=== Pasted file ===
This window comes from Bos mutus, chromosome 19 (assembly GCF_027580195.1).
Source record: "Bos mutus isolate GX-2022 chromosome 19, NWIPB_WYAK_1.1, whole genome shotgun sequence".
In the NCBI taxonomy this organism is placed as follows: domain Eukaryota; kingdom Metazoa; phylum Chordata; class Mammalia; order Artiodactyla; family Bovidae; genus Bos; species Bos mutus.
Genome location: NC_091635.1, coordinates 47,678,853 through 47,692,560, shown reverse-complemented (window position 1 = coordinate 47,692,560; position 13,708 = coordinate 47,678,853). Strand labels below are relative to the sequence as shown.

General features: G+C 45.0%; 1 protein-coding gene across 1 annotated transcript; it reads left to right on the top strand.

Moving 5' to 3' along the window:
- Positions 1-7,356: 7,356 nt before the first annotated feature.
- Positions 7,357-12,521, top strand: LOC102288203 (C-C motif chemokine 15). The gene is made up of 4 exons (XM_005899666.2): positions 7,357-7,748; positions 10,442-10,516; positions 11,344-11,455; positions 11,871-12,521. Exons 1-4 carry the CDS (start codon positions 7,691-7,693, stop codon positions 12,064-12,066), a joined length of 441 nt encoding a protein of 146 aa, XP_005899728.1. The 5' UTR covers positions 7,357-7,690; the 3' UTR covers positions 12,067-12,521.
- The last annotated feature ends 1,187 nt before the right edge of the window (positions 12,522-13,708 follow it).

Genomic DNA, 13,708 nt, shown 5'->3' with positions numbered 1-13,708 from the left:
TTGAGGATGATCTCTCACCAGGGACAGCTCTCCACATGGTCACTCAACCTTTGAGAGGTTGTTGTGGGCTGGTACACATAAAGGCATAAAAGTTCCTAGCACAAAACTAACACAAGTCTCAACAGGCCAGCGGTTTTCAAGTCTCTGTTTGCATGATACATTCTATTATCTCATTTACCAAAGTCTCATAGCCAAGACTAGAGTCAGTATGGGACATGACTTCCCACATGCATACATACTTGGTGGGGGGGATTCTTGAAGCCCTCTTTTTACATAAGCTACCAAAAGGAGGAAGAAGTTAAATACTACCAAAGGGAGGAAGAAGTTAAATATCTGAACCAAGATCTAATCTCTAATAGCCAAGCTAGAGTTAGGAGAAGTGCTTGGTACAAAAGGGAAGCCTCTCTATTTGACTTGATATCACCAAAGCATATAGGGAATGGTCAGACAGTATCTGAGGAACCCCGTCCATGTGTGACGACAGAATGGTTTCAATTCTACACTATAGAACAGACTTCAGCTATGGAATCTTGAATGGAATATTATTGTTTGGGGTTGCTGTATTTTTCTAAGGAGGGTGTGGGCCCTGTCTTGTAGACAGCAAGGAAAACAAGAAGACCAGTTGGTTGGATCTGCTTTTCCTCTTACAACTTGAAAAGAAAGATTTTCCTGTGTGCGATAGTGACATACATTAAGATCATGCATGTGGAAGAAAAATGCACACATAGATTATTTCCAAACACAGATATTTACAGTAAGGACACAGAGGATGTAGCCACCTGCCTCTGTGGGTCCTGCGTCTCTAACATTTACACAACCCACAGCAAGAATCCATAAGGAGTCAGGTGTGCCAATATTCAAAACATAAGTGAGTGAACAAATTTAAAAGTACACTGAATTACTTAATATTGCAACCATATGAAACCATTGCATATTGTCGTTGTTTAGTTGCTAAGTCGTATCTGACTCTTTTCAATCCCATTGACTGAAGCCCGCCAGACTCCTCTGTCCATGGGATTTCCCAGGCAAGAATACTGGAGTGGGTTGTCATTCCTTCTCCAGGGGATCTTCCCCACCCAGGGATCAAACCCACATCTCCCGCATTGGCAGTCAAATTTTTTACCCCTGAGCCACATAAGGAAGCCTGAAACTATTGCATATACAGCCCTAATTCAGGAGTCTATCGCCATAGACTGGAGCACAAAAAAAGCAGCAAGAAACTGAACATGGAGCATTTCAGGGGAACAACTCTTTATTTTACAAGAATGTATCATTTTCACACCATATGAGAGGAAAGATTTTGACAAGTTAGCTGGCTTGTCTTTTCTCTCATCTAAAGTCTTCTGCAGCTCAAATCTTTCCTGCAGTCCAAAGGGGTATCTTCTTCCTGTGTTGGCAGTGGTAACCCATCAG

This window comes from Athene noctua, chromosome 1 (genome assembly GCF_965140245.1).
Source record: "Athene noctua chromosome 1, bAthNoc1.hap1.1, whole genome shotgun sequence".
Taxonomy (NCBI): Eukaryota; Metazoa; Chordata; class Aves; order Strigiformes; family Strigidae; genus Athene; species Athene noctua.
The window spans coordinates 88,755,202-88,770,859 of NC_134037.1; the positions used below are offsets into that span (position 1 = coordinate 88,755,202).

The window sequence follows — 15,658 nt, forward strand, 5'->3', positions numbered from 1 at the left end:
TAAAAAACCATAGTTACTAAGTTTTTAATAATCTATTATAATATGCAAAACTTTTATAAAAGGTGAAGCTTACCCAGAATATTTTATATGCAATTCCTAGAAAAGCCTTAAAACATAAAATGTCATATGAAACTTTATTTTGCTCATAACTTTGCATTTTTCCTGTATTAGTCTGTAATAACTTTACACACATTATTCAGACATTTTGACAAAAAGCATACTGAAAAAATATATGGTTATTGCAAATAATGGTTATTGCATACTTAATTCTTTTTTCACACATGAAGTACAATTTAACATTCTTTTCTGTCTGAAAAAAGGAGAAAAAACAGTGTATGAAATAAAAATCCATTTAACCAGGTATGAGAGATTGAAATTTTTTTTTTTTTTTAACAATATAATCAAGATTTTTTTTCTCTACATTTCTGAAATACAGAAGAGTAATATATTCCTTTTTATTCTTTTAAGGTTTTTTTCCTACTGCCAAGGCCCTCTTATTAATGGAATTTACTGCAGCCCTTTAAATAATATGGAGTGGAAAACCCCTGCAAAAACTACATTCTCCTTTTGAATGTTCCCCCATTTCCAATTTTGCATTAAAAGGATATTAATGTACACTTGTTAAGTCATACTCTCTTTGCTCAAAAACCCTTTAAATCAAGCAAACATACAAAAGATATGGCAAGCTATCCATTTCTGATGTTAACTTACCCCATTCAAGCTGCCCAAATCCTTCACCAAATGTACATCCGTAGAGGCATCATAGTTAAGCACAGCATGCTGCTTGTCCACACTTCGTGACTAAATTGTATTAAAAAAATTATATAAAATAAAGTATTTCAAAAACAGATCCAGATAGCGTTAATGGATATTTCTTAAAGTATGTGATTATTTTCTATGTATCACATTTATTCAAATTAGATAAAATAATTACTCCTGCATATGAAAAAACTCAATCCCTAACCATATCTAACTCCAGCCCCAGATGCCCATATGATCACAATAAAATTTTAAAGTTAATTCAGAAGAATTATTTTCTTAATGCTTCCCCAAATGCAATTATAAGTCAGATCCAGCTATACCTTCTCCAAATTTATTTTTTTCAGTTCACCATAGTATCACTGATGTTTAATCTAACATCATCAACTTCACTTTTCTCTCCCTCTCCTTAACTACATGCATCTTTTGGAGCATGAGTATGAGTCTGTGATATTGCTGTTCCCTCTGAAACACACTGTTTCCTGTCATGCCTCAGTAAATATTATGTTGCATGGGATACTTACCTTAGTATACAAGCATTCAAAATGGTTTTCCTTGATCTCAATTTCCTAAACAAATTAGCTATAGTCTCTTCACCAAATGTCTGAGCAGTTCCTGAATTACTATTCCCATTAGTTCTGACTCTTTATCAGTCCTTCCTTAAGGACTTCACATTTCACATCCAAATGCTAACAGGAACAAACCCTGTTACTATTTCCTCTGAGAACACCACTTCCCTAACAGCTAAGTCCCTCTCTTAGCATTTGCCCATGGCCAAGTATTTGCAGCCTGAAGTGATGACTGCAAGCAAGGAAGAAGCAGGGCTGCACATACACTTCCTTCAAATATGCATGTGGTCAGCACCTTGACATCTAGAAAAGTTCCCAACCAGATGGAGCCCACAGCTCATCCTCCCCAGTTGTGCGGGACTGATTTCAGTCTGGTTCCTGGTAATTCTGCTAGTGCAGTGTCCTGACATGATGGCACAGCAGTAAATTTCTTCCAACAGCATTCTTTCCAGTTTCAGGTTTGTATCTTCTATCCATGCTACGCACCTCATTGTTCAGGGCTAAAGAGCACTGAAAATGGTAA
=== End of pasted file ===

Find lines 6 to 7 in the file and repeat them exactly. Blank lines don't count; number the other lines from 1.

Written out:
Moving 5' to 3' along the window:
- Positions 1-7,356: 7,356 nt before the first annotated feature.